Growing my soul in New York
By Tawana Petty, mother, poet, author, organizer and partner with the Urban Network.
For three days last week, I was in New York, with members of the Boggs Center, for the Foundry Theatre “This is how we do it!” event at Cooper Union and several “Next American Revolution” meetings at the New School, featuring lifelong activist and Michigan Citizen columnist Grace Lee Boggs.
New York City is a city where pedestrians travel almost as quickly on foot as motor vehicles do on pavement. It’s a place where you can find anything from produce to earrings right smack in the middle of 6th Avenue. It ‘s a consumer’s dreamland, and although I’m not much of a shopper, I must admit that I was caught up in the allure of it all for about three days.
We were in New York to show New Yorkers how we are doing things differently in Detroit , how we are reimagining everything: the way we eat, , the way we live and think. the way we view the democratic process. We traveled hundreds of miles to give New Yorkers a piece of Detroit Soul, to say. “We don’t need more education; we need a different kind of education. We don’t need more Jobs; we need a new kind of Work. We have to do more thinking, more imagining. We need to view the devastation of abandoned factories and vacant lots not only as blight but as possibility, as opportunities to grow food for ourselves, as the end of one epoch and the challenge to begin another.
The Foundry Theatre event in the Great Hall at Cooper Union was power packed. The panel discussion was facilitated by Amy Goodman, the host of Democracy Now. It featured Andrea “Andy” Smith, co-founder of INCITE! Women of Color Against Violence, Nelson Johnson, initiator of the Greensboro Truth and Reconciliation Commission and co-founder of the Beloved Community Center in Greensboro, N.C., as well as Grace.
Because of time constraints, the discussion did not reach the depth I ‘d hoped for, but casing the audience , it became clear to me that it gave people the sense that a new world was not only possible, but already in the process of becoming.
Just hearing about Andy Smith’s global work combating violence against women of color, Nelson and Joyce Johnson’s Beloved Community building, and Grace’s visionary organizing was a profoundly transformative event for many, including myself.
The following day, as I sat among the New School students in the class of Bill Gaskins, author, filmmaker and teacher, I realized how important it is that we truly recognize what time it is “on the clock of the world”. I must admit that until this discussion I hadn’t thought deeply enough about what Grace has been saying about this time. As I listened to these young and brilliant students talk about how they viewed the world and community, I had a new sense of my responsibility not only as an elder of sorts, but as a Detroiter. I felt the urgency and necessity of the visionary organizing we are doing in Detroit: our urban gardens like Feedom Freedom Growers, our “restoring the neighbor to the hood” at Urban Networks, our building community at the Birwood Block Club, our efforts to replace War Zones with Peace Zones.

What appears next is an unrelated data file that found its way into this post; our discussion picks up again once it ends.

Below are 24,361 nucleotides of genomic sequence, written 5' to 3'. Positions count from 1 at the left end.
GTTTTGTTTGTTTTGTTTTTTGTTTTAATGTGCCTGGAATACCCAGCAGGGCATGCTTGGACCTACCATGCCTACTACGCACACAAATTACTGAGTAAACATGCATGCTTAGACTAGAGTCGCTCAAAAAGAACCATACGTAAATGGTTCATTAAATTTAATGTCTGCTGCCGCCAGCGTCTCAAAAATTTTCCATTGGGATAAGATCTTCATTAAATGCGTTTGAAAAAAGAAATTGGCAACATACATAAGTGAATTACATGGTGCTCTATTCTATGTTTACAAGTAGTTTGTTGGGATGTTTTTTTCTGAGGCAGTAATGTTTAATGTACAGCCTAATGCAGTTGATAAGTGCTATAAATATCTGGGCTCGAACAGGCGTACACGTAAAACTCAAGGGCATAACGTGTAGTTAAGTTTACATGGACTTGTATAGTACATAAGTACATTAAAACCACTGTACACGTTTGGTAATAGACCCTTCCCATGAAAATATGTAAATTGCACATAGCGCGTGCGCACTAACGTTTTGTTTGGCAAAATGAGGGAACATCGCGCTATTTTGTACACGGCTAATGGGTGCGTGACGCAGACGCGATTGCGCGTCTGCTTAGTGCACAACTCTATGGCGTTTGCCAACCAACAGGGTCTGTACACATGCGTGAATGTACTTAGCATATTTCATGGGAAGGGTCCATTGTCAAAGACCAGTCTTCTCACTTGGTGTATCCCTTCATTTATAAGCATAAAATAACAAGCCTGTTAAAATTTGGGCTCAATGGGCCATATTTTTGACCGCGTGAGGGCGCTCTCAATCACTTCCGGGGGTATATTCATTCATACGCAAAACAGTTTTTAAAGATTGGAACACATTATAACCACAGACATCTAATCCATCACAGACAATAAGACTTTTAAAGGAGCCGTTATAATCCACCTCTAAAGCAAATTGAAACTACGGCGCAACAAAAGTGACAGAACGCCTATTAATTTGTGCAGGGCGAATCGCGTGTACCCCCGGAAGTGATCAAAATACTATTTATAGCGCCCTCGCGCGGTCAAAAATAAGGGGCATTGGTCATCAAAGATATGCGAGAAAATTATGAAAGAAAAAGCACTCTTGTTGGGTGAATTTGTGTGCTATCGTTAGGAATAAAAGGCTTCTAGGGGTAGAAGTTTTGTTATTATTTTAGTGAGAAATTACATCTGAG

Matthew Birkhold told the story of how his very personal experiences in Detroit had reshaped his view of Love. Nelson and Joyce shared their experience of how losing five friends to violence by the Ku Klux Klan had challenged them to create the Truth and Reconciliation process to bring the community back together.
The students were visibly moved and transformed. So the discussion moved from an intellectual dialogue to a soul-filled one, giving the students and all of us a sense of what we can do with our current resources to change our own circumstances. It was an emotionally profound event.
The last night of our trip, at a meeting in the New School auditorium, I had the extreme pleasure of witnessing a bridge in the generational gap that has plagued our society. Grace and New School student and OWS activist Melina Pelaez were both asked by Bill Gaskins to respond to sections of Dr. Martin Luther King’s 1967 “Where Do We Go From Here” speech.
Grace said that it had taken her decades to understand that Dr. King’s nonviolence was not just a tactic but an expression of his philosophic conviction that in every person there is a humanity struggling to emerge.
Melina told me that she was nervous about taking the stage with Grace. She was humble but firm and confident in her belief that a new world was in fact possible.
When audience members were asked to share what they planned to do in their own lives to effect change in their communities, a woman approached the microphone and described how just days earlier a young man had been killed in front of her home for an Iphone. She said, that she was still distraught about the incident which had brought her block together in solidarity. But it wasn’t until she heard Grace speak that she was able to visualize the vacant lot across the street as something more than just a vacant lot. She now visualized a community garden or even a community center. She thanked Grace for changing her life that day and quietly took her seat.
There is no way that I could cover everything that transpired over that three day period in New York but what I can say is that spending time with human beings like Grace Lee Boggs and Joyce and Nelson Johnson allowed me to grow my own soul. I look forward to continuing our visionary work in Detroit and sharing it with the rest of the world during the summer of 2012 and beyond.